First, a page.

from twitter as 'real time results' on their search results page, and
iirc, twitter was able to stop them from doing that.

Hugo Roy

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Oct 6, 2012, 6:32:07 AM10/6/12
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Le samedi 06 octobre 2012 à 11:01 +0200, Michiel de Jong a écrit :
> ok, i got a reply from them, what this is about is travel websites
> that have 'accomodation search' linking to couchsurfing. they don't
> want that to happen. they will not use this clause against you if you
> just blog about them.

We should not get fooled. This is not what the clause says. This
interpretation is not binding and seems like just an excuse for terms of
bad quality.

> i guess this is about deeplinking to specific offers and/or iframing
> couchsurfing's content in a context, not about linking to the
> couchsurfing home page i think.

The clause says linking, right? Is there a definition of linking
anywhere? If not, then assume it's the standard definition of linking,
i.e. to write somewhere on the web a <a
href="http://couchsurfing.org">link</a>.

> i think a couchsurfing offer is not a historical or newsworthy fact,
> and i think this exposes the absurdity of web 2.0, where publishing
> tools claim copyright over user content.
>
> i guess they can prohibit other sites from quoting copyrighted
> information only if they are the owners/authors, right?

No because quoting text is covered by the exceptions to copyright law
(or fair use in the US).

> if they only
> get a non-exclusive license to user content, then how can they have
> anything to say over others displaying it?
>
> can you prohibit other sites from deeplinking to specific search
> results on your site?
>
> i think there was a similar case where google was displaying tweets
> from twitter as 'real time results' on their search results page, and
> iirc, twitter was able to stop them from doing that.

IIRC there was an agreement between google and twitter, then they didn't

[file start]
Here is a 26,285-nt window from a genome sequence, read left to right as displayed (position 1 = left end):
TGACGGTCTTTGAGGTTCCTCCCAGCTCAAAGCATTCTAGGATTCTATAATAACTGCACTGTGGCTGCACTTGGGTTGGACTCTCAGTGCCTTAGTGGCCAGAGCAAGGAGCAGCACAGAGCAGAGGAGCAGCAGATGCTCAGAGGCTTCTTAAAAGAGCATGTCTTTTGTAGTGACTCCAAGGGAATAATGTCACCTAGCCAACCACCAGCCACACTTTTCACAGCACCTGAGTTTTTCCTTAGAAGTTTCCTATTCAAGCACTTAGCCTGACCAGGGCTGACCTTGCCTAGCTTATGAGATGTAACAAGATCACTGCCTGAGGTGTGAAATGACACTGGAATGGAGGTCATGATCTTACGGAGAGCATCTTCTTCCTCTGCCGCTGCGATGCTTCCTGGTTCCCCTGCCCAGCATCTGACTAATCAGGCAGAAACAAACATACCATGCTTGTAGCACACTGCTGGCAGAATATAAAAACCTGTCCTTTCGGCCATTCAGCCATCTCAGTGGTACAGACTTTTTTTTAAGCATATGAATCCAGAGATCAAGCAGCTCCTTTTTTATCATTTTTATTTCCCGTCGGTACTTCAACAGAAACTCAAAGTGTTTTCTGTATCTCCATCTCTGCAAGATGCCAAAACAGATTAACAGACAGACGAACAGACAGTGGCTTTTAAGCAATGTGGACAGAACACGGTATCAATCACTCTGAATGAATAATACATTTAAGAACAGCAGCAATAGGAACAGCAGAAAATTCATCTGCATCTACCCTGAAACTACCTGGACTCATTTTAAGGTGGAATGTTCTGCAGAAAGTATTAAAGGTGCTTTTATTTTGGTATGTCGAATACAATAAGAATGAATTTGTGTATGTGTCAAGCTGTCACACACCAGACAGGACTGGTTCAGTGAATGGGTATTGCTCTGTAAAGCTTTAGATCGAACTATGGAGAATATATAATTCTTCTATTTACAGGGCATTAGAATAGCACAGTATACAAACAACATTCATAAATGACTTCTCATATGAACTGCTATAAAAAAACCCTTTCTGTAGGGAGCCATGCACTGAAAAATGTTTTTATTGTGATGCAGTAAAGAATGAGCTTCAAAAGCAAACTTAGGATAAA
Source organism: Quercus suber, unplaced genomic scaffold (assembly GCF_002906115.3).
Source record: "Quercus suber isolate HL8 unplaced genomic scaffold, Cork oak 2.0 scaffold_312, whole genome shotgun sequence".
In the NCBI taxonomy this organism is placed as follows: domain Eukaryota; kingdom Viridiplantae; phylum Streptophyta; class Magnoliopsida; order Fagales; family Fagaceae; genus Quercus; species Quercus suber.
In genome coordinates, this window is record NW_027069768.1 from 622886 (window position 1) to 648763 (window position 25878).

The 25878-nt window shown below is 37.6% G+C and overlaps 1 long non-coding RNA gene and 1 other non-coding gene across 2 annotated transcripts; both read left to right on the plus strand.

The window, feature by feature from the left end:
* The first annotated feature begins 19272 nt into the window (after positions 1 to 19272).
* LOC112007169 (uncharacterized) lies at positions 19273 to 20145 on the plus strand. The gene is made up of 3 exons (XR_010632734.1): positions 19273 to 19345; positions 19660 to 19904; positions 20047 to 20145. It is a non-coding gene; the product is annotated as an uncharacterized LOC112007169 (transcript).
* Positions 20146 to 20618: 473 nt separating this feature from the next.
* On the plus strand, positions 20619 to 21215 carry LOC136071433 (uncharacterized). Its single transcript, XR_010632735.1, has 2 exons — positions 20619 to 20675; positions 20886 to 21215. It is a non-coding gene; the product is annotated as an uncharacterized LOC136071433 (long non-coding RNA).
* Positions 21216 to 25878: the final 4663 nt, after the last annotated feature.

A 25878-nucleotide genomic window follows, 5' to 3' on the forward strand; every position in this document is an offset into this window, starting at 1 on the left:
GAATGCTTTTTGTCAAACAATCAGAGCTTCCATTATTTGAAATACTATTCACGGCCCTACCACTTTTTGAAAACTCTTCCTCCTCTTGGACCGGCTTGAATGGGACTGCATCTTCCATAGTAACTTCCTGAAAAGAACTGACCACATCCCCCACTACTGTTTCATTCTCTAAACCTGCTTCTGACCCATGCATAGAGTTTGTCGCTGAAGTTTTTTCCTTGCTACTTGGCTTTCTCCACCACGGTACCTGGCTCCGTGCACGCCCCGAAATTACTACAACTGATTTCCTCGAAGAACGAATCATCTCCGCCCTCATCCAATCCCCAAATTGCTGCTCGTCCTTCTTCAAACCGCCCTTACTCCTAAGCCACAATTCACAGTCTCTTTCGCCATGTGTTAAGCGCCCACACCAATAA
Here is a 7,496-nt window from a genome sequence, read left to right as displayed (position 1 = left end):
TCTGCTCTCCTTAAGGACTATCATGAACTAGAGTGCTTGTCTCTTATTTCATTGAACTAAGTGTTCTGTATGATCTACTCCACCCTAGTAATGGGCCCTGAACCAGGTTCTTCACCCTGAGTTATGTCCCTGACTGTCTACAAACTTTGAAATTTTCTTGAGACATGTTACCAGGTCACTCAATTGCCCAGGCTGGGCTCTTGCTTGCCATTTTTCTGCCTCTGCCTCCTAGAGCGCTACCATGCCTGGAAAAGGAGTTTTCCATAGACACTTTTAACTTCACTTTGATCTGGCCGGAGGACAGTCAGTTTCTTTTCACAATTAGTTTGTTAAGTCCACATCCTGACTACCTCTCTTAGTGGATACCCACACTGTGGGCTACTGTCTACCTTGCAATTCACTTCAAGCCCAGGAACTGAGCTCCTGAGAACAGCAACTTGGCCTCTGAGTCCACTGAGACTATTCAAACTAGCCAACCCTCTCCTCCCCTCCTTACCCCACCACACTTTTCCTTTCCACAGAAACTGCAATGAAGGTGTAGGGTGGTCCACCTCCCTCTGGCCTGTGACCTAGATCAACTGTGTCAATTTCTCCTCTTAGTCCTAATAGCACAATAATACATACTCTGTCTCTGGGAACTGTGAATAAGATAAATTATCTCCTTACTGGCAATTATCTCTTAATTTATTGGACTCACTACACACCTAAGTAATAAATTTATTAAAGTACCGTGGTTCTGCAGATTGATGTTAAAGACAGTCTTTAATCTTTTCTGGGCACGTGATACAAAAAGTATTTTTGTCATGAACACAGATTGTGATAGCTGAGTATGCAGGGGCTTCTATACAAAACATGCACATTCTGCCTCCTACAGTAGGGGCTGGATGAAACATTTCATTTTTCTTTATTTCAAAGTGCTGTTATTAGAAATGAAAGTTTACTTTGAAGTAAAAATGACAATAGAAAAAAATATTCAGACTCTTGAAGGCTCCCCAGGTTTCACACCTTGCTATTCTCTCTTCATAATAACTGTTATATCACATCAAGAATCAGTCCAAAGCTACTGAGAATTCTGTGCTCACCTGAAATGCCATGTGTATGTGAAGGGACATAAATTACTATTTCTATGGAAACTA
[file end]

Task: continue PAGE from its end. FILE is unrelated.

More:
pursue it. But I think seriously this issue is getting too far. We're
trying to make assumptions, whereas if you read the clause in question,
it's rather simple and stupid. There was actually a website making fun
of all these silly clauses forbidding people to make links.

I propose, if we summarise this point, to write a title like:
Absurd: they claim the right to forbid you to link to them

or something like this.

--
Hugo Roy
French Coordinator, FSFE chat: hu...@jabber.fsfe.org
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mobile DE: +49 151 143 56 563

Robin Monks

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Dec 5, 2012, 8:44:42 AM12/5/12
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I see these kinds of terms in a lot of ToS; it seems incredibly stupid and a large attempt and hindering free speech rights by companies.  If there is a entry in tos;dr for this, it should likely contain a small "article" explaining fair use and free speech in a few targeted countries to allow people to remain informed.

/Robin

Ian McGowan

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Dec 9, 2012, 1:12:28 PM12/9/12
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I've made a note of this ridiculous point. Consider it curated.

Aidan F

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Dec 9, 2012, 1:53:44 PM12/9/12
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They can't "give you the right" to link, but they can make you agree not to link.

----
Aidan "Duck X" Fitzgerald
Promoting freedom on #ourweb, everyday.



Robin Monks

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Dec 9, 2012, 2:08:44 PM12/9/12
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I'm guessing their logic here would be to see a page to link to use must use their website which makes you automatically agree to their terms. If that's enforceable in court it's horribly unfair to the user.
--
President, Podhurl Inc.
Drupal Association Individual Member

Live in such a way that those who know you but don't know God, will come to know God because they know you.

Aidan F

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Dec 9, 2012, 2:13:34 PM12/9/12
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You can't agree to the terms just by landing on the home page since you haven't seen them yet.

----
Aidan "Duck X" Fitzgerald
Promoting freedom on #ourweb, everyday.



Robin Monks

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Dec 9, 2012, 2:16:44 PM12/9/12
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So phrases like "PLEASE READ THESE TERMS OF USE CAREFULLY. BY CLICKING "SIGN UP" OR BY ACCESSING OR USING THE SERVICES, YOU AGREE TO BE BOUND BY THESE TERMS OF USE AND ALL TERMS INCORPORATED BY REFERENCE." are unenforceable?

/Robin

Aidan F

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Dec 9, 2012, 2:28:47 PM12/9/12
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There's controversy. See en.wikipedia.org/wiki/Shrink_wrap_contract.

----
Aidan "Duck X" Fitzgerald
Promoting freedom on #ourweb, everyday.